The pandemic has changed the way we all live our day to day lives and none more so than the way we work, a new Esri Ireland study confirms.

Close to half (43pc) of Irish people don’t want to return to the office and at least 10pc would consider moving to a more rural location now that they can work from home. 51pc of those surveyed said they would like to be able to work from home at least part-time.

That’s according to the latest study by geographic information specialist Esri Ireland which turned up some very interesting facts about the considerations people now have when deciding where they live.

“Covid-19 has made all of us more aware of our localities and the various amenities available to us”

The move to remote working seems to have been a success overall, with 43pc saying they would prefer to stay on working from home after restrictions are eased while more than half say they would like to work remotely at least part-time.

The research revealed that one in 10 respondents (which translates to more than 360,000 of the overall population) would consider moving to a more rural location now that they can work from home.

Location, location, location

Man in suit beside maps.

Paul Synnott, managing director, Esri Ireland

The survey also highlighted the current discrepancies in access to services and amenities between urban and rural settings.

When choosing a location to live, the survey uncovered a wide variety of factors that feed into homeowners and renters decision making process. More than three-quarters of respondents say the cost of renting or buying a property is a key consideration, making it the number one factor. Other top considerations include proximity to work, chosen by 59pc, and distance to shops, cited by half of adults.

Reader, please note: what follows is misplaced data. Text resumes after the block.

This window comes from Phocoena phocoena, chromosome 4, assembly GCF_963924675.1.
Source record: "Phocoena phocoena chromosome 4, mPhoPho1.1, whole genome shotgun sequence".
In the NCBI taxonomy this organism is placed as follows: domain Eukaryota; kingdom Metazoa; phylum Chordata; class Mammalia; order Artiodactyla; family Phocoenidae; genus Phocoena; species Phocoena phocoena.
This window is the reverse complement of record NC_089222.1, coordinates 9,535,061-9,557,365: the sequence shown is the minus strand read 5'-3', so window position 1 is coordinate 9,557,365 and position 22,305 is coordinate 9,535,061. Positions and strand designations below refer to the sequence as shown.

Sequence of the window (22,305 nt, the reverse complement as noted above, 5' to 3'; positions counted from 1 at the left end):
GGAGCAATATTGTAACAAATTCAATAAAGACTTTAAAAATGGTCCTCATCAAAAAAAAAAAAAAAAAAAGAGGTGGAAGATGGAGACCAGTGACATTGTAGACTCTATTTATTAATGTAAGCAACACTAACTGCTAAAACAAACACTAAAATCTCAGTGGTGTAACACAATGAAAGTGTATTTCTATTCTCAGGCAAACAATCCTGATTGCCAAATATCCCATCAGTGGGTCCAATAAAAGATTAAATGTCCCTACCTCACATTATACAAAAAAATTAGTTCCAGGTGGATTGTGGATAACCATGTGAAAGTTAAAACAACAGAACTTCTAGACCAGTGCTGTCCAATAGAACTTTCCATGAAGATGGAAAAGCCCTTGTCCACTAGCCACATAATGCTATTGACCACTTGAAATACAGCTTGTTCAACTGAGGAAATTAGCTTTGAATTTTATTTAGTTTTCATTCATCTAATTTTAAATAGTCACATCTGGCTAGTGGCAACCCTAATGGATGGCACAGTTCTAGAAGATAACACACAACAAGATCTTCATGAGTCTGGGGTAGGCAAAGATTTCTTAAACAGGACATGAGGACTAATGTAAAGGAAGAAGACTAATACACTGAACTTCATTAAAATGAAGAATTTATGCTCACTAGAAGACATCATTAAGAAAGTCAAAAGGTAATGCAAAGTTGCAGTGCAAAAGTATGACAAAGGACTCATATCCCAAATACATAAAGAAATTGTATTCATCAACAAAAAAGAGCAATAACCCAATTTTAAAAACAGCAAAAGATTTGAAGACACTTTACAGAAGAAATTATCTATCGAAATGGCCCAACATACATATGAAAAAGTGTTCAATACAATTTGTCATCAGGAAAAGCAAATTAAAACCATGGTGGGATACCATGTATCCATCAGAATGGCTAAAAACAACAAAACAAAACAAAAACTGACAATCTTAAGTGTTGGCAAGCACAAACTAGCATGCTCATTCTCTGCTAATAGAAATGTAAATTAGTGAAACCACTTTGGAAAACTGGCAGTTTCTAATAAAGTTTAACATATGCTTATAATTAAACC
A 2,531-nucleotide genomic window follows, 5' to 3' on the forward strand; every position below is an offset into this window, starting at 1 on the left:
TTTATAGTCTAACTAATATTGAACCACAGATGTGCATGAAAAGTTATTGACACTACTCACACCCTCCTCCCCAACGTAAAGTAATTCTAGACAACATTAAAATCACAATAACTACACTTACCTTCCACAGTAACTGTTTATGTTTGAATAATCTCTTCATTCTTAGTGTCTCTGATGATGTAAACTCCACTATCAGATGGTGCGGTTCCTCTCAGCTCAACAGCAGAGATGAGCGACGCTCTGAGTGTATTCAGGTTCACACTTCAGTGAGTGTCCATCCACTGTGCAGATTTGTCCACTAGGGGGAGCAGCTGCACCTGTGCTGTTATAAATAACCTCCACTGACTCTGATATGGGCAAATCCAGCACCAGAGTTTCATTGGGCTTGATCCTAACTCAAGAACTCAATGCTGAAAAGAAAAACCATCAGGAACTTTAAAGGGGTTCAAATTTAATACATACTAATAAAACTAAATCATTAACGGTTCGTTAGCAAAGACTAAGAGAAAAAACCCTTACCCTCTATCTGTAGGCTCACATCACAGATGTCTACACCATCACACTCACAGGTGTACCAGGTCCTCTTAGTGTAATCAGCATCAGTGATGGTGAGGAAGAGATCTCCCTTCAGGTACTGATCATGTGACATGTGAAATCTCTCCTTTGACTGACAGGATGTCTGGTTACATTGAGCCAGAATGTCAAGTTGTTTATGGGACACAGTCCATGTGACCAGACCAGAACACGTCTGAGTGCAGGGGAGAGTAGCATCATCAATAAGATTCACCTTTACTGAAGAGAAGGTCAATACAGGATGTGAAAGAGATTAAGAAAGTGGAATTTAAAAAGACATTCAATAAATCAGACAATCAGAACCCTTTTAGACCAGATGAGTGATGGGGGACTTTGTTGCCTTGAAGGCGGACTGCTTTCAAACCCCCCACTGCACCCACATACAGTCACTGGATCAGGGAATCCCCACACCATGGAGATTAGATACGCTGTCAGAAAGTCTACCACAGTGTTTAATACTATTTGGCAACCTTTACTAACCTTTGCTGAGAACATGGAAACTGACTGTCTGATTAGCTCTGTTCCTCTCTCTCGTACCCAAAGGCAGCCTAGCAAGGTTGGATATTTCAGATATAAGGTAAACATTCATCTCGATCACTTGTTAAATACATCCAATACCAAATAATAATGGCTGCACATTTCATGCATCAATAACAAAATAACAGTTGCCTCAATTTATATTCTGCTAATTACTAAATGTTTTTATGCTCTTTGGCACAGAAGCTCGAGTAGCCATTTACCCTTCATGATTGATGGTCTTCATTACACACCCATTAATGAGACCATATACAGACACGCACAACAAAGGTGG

Despite the possibility of more people considering moving to rural locations (10pc), the survey also found that numerous discrepancies between access to amenities and services in rural and urban settings.

Of those living in rural locations, 39pc believe that they have poor or very poor access to healthcare.

Some 34pc said access to Garda and emergency services is poor or very poor and 32pc said likewise for access to libraries – all rating worse than their urban and suburban counterparts.

The research also found there to be some serious concerns about 5G masts in vicinity of a property. Almost half (47pc) of adults in Ireland said that they would be unhappy to have a 5G base station erected within 500m of their home, with 44pc of those saying that the impact on their health is their main concern.

“The insights revealed as part of our survey into where we live are very interesting – particularly given the last year of remote working,” said Paul Synnott, managing director of Esri Ireland.

“Covid-19 has made all of us more aware of our localities and the various amenities available to us. With more people considering a move to a more permanent working-from-home set-up, this survey highlights areas where locals are not adequately served by essential services and amenities.

“Using location intelligence, city and county planners can better determine areas requiring additional public and private sector investment, to ensure a growing and more dispersed remote workforce has access to adequate supports and amenities. This is not limited to services that simply enable remote working, but extends to the recreational, educational, retail, healthcare and childcare facilities that we all need to navigate our daily lives,” Synnott added.

By John Kennedy (john.kennedy3@boi.com)

Published: 8 February 2021

Recommended